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Local

New path for Rock Falls' Storybook Trail? City wants to move it to less isolated area

ROCK FALLS – After vandals targeted the Storybook Trail about
3 weeks ago, the city is considering moving it to a new location.

The vandals, who haven’t been caught yet, struck sometime during the last weekend in August. City officials said it appeared that pellet guns were used to damage most of the 32 displays that held pages from the books.

Mary Nelson, the University of Illinois Extension Service program director who worked with the city on the trail project, told the Canal and Trails Committee on Tuesday that now the books are being ruined.

Nelson checked with Mount Carroll officials to see what they were doing to protect a similar trail recently set up there. That trail is on park district property and surrounded by homes.

After considerable discussion, everyone seemed to agree that the trail should be moved so it can be better protected. The half-mile path is in an isolated area, running from Avenue D near Linville Crossing to McNeil Road.

The location worked well with the nature-themed children’s books that were chosen, but, Police Chief Tammy Nelson said, “It’s just too remote out there, and I think the long-term solution is to move it.”

If it were closer to town, more people would use it and residents could help police the area, she said.

After Nelson suggested putting the trail in a park, the most popular suggested site turned out to be within shouting distance of City Hall.

Kiwanis Playground Park, at 716 Sixth Ave., is owned by the city, but maintained by the Coloma Township Park District. In 1976, the park district and Rock Falls Kiwanis Club started leasing the land near the municipal complex to create the park. Its main features are playground equipment, a picnic area, and a practice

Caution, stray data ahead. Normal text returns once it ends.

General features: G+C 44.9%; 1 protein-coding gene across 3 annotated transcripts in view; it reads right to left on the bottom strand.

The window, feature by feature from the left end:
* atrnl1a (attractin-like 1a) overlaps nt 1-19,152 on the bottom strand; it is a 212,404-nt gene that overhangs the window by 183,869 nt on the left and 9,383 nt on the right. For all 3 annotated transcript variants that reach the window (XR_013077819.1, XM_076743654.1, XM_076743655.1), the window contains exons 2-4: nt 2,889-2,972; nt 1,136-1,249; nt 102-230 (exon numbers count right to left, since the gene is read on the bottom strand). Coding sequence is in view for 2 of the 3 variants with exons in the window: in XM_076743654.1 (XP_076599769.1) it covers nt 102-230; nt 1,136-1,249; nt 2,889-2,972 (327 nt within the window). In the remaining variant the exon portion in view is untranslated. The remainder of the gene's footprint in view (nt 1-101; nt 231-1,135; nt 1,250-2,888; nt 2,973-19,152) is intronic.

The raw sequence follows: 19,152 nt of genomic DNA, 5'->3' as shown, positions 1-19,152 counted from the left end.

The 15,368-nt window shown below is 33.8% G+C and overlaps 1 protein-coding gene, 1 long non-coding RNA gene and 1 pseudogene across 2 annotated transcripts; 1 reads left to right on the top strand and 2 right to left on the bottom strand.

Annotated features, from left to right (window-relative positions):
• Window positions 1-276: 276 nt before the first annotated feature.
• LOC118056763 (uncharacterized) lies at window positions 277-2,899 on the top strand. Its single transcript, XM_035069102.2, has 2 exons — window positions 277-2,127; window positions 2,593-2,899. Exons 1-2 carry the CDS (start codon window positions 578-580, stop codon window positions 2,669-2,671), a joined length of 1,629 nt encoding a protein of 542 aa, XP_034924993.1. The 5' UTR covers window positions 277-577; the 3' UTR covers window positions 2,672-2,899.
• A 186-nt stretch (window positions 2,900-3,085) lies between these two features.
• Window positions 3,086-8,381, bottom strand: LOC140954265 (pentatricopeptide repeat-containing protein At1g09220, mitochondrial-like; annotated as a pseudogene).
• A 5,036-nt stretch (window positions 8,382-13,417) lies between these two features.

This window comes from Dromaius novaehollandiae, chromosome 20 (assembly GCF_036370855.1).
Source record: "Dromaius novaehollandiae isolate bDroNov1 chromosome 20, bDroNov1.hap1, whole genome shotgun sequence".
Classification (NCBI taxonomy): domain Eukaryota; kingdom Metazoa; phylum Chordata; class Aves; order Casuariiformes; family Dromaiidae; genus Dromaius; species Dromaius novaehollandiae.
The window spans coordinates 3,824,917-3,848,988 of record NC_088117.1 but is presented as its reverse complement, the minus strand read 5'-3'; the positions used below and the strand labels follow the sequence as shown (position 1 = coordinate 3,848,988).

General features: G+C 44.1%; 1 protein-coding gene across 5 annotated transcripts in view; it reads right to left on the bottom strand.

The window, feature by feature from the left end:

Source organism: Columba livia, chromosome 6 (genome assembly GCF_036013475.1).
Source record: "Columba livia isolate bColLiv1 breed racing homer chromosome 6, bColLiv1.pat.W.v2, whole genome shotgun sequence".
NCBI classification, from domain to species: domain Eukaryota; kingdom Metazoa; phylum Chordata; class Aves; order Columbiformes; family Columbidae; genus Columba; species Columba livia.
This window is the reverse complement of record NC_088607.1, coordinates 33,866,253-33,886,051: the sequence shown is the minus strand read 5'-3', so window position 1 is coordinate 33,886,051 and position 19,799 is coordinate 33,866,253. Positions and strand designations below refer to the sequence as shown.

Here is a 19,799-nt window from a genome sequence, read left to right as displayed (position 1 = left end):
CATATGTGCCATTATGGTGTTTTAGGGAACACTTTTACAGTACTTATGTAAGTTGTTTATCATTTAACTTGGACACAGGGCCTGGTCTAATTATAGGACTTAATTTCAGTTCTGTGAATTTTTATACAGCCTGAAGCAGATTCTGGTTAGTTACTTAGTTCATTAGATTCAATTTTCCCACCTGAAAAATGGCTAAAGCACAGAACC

ball diamond.

“I think Kiwanis Park is a great idea – it’s near the library, police and fire stations, and you already have picnic tables there,” City Administrator Robbin Blackert said.

Parks Executive Director Mike Sterba said he would discuss the possibility with the park board, but who would be responsible for taking care of the trail wasn’t discussed.

A firm decision hasn’t been made, but after things are patched together for a Sept. 22 Extension event Nelson has scheduled for parents and teachers, the trail will be shut down for the winter.

City staff will try to find time to put the poles and other equipment in storage, so no more damage can be done before the trail site is moved in the spring.

A GROUNDBREAKING TRAIL

When the Rock Falls Storybook Trail was dedicated on Oct. 9, 2015, it was the first permanent trail of its kind in Illinois. The first book displayed was "Plant a Pocket of Prairie" by Phyllis Root and Betsy Bowen.

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